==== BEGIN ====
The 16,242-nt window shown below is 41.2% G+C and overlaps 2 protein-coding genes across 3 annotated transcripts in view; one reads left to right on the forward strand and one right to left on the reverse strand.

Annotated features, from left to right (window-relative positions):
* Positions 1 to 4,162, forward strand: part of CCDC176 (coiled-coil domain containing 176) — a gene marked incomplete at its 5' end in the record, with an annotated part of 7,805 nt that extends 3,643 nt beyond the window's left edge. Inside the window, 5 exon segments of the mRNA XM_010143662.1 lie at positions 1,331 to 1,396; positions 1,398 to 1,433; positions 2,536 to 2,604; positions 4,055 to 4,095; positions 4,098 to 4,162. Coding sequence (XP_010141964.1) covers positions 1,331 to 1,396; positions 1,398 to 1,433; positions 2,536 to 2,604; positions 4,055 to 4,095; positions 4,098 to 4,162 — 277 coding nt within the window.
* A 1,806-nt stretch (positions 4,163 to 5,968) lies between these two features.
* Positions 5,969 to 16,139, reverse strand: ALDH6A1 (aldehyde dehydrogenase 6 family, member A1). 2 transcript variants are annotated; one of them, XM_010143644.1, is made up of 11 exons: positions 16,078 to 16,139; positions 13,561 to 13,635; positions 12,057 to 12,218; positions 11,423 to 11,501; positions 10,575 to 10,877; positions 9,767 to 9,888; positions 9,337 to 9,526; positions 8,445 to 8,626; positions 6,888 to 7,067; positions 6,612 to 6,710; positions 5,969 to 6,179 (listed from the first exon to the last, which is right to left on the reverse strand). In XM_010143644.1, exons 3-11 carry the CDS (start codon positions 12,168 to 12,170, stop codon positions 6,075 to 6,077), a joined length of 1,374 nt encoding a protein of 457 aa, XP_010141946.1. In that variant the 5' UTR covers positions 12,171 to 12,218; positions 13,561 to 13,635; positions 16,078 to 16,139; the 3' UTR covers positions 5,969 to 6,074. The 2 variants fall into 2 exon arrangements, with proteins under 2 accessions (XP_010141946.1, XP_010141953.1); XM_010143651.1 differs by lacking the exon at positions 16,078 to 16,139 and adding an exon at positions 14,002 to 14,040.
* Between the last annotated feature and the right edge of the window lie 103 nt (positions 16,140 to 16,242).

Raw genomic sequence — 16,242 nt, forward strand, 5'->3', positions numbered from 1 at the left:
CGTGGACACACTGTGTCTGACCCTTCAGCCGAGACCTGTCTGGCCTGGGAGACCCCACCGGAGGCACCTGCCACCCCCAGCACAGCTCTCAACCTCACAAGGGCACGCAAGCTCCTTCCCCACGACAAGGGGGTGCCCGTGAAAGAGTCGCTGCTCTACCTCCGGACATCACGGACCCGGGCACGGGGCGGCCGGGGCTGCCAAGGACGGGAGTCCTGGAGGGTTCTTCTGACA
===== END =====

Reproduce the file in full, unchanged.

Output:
The 16,242-nt window shown below is 41.2% G+C and overlaps 2 protein-coding genes across 3 annotated transcripts in view; one reads left to right on the forward strand and one right to left on the reverse strand.

Annotated features, from left to right (window-relative positions):
* Positions 1 to 4,162, forward strand: part of CCDC176 (coiled-coil domain containing 176) — a gene marked incomplete at its 5' end in the record, with an annotated part of 7,805 nt that extends 3,643 nt beyond the window's left edge. Inside the window, 5 exon segments of the mRNA XM_010143662.1 lie at positions 1,331 to 1,396; positions 1,398 to 1,433; positions 2,536 to 2,604; positions 4,055 to 4,095; positions 4,098 to 4,162. Coding sequence (XP_010141964.1) covers positions 1,331 to 1,396; positions 1,398 to 1,433; positions 2,536 to 2,604; positions 4,055 to 4,095; positions 4,098 to 4,162 — 277 coding nt within the window.
* A 1,806-nt stretch (positions 4,163 to 5,968) lies between these two features.
* Positions 5,969 to 16,139, reverse strand: ALDH6A1 (aldehyde dehydrogenase 6 family, member A1). 2 transcript variants are annotated; one of them, XM_010143644.1, is made up of 11 exons: positions 16,078 to 16,139; positions 13,561 to 13,635; positions 12,057 to 12,218; positions 11,423 to 11,501; positions 10,575 to 10,877; positions 9,767 to 9,888; positions 9,337 to 9,526; positions 8,445 to 8,626; positions 6,888 to 7,067; positions 6,612 to 6,710; positions 5,969 to 6,179 (listed from the first exon to the last, which is right to left on the reverse strand). In XM_010143644.1, exons 3-11 carry the CDS (start codon positions 12,168 to 12,170, stop codon positions 6,075 to 6,077), a joined length of 1,374 nt encoding a protein of 457 aa, XP_010141946.1. In that variant the 5' UTR covers positions 12,171 to 12,218; positions 13,561 to 13,635; positions 16,078 to 16,139; the 3' UTR covers positions 5,969 to 6,074. The 2 variants fall into 2 exon arrangements, with proteins under 2 accessions (XP_010141946.1, XP_010141953.1); XM_010143651.1 differs by lacking the exon at positions 16,078 to 16,139 and adding an exon at positions 14,002 to 14,040.
* Between the last annotated feature and the right edge of the window lie 103 nt (positions 16,140 to 16,242).

Raw genomic sequence — 16,242 nt, forward strand, 5'->3', positions numbered from 1 at the left:
CGTGGACACACTGTGTCTGACCCTTCAGCCGAGACCTGTCTGGCCTGGGAGACCCCACCGGAGGCACCTGCCACCCCCAGCACAGCTCTCAACCTCACAAGGGCACGCAAGCTCCTTCCCCACGACAAGGGGGTGCCCGTGAAAGAGTCGCTGCTCTACCTCCGGACATCACGGACCCGGGCACGGGGCGGCCGGGGCTGCCAAGGACGGGAGTCCTGGAGGGTTCTTCTGACA